The way the changes will be introduced – with a cap on how much bills can rise or fall over the next few years – will help cushion the transition; so for many companies rates won’t change as dramatically as they would have otherwise.

But it is still being described as “the largest changes to business rates … in a generation” by John Webber of real estate firm Colliers International.

So what does the revaluation mean for UK business rates and why are the changes so controversial this time round?

Image copyright Getty Images
Image caption There is likely to be transitional relief for businesses facing the biggest rises

What are business rates?

All UK firms pay a tax on the shops, offices, warehouses and factories that they use.

Rates are the third biggest outgoing for many small businesses after rent and staff costs.

Business rates are based on the value of the real estate but also take into account things like the value of machinery and equipment as well as the sector in which the business is operating.

How are they calculated?

Every five years the underlying value of properties is assessed to determine their “rateable value”.

That figure broadly represents the yearly rent – the rentable value – for which the property could be let.

But the underlying property values that are used are always from two years previously. So when rates were last set in 2010 they were based on property values in 2008.

The rateable value is then combined with the “multiplier” – a figure set by the government each year – to determine the final bill.

What is different this time?

This revaluation, being published on Friday, is based on rentable values on 1 April 2015 and comes into effect on 1 April 2017.

But really the whole thing should have happened two years ago.

It was postponed because the government wanted to avoid “sharp changes” to business rates bills. But the shifts in property values since 2008 – with prices rising strongly in many parts of London and the South East, but falling steeply in some less prosperous regions, mean that there will be even more dramatic alterations.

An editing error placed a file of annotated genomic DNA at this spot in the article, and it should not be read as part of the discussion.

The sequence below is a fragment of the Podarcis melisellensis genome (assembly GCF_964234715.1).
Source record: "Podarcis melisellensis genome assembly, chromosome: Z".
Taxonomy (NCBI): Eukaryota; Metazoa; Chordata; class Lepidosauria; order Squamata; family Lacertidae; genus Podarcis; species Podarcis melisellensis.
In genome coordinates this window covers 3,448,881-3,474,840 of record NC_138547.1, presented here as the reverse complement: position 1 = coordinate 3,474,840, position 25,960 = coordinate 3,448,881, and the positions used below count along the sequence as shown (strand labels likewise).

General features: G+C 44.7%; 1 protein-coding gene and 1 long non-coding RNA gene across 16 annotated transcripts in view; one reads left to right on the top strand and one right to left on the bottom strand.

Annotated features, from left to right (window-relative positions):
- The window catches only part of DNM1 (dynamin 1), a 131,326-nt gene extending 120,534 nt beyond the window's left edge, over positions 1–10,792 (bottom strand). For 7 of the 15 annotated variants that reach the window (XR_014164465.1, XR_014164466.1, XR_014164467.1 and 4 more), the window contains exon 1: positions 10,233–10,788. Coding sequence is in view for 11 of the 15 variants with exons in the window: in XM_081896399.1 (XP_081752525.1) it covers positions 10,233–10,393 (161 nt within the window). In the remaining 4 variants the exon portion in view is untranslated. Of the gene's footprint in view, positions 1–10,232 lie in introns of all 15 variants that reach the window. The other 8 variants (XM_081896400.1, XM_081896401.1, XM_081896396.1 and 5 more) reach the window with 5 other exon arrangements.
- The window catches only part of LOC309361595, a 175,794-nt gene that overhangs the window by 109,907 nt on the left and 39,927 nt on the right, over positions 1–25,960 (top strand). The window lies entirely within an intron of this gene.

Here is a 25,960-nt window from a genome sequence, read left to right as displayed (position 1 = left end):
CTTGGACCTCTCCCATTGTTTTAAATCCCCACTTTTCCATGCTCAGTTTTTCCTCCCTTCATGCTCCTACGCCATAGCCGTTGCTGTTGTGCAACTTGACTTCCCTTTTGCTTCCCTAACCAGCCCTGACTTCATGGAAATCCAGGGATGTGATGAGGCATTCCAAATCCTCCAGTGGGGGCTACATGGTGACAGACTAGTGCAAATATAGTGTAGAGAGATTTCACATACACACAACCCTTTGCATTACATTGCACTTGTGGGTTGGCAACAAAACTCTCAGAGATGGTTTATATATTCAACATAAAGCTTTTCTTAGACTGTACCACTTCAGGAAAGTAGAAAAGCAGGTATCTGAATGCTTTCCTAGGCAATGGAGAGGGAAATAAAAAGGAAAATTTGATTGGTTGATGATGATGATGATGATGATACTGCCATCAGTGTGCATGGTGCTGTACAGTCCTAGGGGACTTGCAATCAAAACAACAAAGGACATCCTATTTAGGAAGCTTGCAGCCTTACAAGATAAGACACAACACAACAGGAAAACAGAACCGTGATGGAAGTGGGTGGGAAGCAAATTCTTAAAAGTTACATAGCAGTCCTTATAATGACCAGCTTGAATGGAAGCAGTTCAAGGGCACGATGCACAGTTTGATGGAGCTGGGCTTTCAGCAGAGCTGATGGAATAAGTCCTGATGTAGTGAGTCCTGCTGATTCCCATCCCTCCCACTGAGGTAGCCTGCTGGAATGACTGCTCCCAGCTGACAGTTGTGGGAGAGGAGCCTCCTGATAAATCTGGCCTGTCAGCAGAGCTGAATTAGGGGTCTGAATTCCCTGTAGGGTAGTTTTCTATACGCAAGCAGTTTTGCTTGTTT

Image copyright Getty Images
Image caption Since 2010 rates have been determined by rents values in 2008, but a lot has changed since then

Colliers International looked at how the new valuations might affect retailers, comparing rents in 2015 with rateable values set in 2008.

It believes around 324 retail centres across Britain will see a decrease in business rates; 21 will pay the same amount; and 76, mostly in London and the South East, are likely to see increases.

For example, it estimates that Dover Street in central London will see the sharpest rise in bills. High-end fashion shops like Victoria Beckham, Jimmy Choo and Alexander McQueen that are based there are likely to see their rateable values increase by 415%.

Brixton may see a 128% increase, Westfield in Shepherds Bush could see a 102% increase.

But in other parts of the country, such as Newport in South Wales, there is likely to be a 71% cut in rateable values. In Suffolk, Lowestoft may get reductions of 41% and in Yorkshire, Redcar may see 38% cuts.

Image copyright Getty Images
Image caption Victoria Beckham’s Dover St store could see a 415% rise in its rateable value

Such changes, suggests Colliers, could turn unviable businesses into viable ones – and vice versa.

Collier’s John Webber says: “Retailers who could be sleep walking into rates changes are threatening the sustainability of their stores. We strongly urge them to wake up and act to protect their shops and the jobs which rely upon them.”

While the new rateable values for England and Wales are announced on Friday, Scottish businesses will have to wait until January for theirs.

A revaluation was carried out in Northern Ireland in November 2014, the first since 2003. There is no date set for the next one.